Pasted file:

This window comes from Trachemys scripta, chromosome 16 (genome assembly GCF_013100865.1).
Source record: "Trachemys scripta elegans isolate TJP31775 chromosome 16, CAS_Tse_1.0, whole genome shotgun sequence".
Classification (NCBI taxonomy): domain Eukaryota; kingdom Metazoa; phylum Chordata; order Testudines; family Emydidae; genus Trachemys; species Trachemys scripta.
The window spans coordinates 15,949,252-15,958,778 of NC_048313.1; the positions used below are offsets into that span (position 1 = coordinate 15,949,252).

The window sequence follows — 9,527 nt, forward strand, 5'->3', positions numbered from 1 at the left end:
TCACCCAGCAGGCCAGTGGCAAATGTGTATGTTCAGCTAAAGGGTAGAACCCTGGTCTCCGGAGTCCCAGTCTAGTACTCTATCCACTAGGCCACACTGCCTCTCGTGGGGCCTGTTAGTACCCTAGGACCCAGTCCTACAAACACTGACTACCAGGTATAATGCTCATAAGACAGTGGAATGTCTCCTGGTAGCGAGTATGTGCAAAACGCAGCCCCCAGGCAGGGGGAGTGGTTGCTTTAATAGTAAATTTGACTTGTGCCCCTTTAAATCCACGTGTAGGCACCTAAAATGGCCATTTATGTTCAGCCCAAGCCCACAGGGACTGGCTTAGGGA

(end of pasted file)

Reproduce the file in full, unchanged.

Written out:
This window comes from Trachemys scripta, chromosome 16 (genome assembly GCF_013100865.1).
Source record: "Trachemys scripta elegans isolate TJP31775 chromosome 16, CAS_Tse_1.0, whole genome shotgun sequence".
Classification (NCBI taxonomy): domain Eukaryota; kingdom Metazoa; phylum Chordata; order Testudines; family Emydidae; genus Trachemys; species Trachemys scripta.
The window spans coordinates 15,949,252-15,958,778 of NC_048313.1; the positions used below are offsets into that span (position 1 = coordinate 15,949,252).

The window sequence follows — 9,527 nt, forward strand, 5'->3', positions numbered from 1 at the left end:
TCACCCAGCAGGCCAGTGGCAAATGTGTATGTTCAGCTAAAGGGTAGAACCCTGGTCTCCGGAGTCCCAGTCTAGTACTCTATCCACTAGGCCACACTGCCTCTCGTGGGGCCTGTTAGTACCCTAGGACCCAGTCCTACAAACACTGACTACCAGGTATAATGCTCATAAGACAGTGGAATGTCTCCTGGTAGCGAGTATGTGCAAAACGCAGCCCCCAGGCAGGGGGAGTGGTTGCTTTAATAGTAAATTTGACTTGTGCCCCTTTAAATCCACGTGTAGGCACCTAAAATGGCCATTTATGTTCAGCCCAAGCCCACAGGGACTGGCTTAGGGA